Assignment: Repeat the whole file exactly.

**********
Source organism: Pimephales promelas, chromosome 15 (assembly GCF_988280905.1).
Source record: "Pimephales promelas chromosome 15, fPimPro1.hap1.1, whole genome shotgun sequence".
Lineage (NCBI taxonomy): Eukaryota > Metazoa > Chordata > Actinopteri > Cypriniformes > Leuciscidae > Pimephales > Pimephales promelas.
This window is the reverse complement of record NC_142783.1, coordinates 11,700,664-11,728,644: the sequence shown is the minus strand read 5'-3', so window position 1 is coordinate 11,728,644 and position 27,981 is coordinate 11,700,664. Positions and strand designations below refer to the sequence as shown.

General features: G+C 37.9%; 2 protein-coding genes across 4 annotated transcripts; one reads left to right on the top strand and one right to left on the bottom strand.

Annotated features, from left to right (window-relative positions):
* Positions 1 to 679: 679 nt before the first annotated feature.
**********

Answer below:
Source organism: Pimephales promelas, chromosome 15 (assembly GCF_988280905.1).
Source record: "Pimephales promelas chromosome 15, fPimPro1.hap1.1, whole genome shotgun sequence".
Lineage (NCBI taxonomy): Eukaryota > Metazoa > Chordata > Actinopteri > Cypriniformes > Leuciscidae > Pimephales > Pimephales promelas.
This window is the reverse complement of record NC_142783.1, coordinates 11,700,664-11,728,644: the sequence shown is the minus strand read 5'-3', so window position 1 is coordinate 11,728,644 and position 27,981 is coordinate 11,700,664. Positions and strand designations below refer to the sequence as shown.

General features: G+C 37.9%; 2 protein-coding genes across 4 annotated transcripts; one reads left to right on the top strand and one right to left on the bottom strand.

Annotated features, from left to right (window-relative positions):
* Positions 1 to 679: 679 nt before the first annotated feature.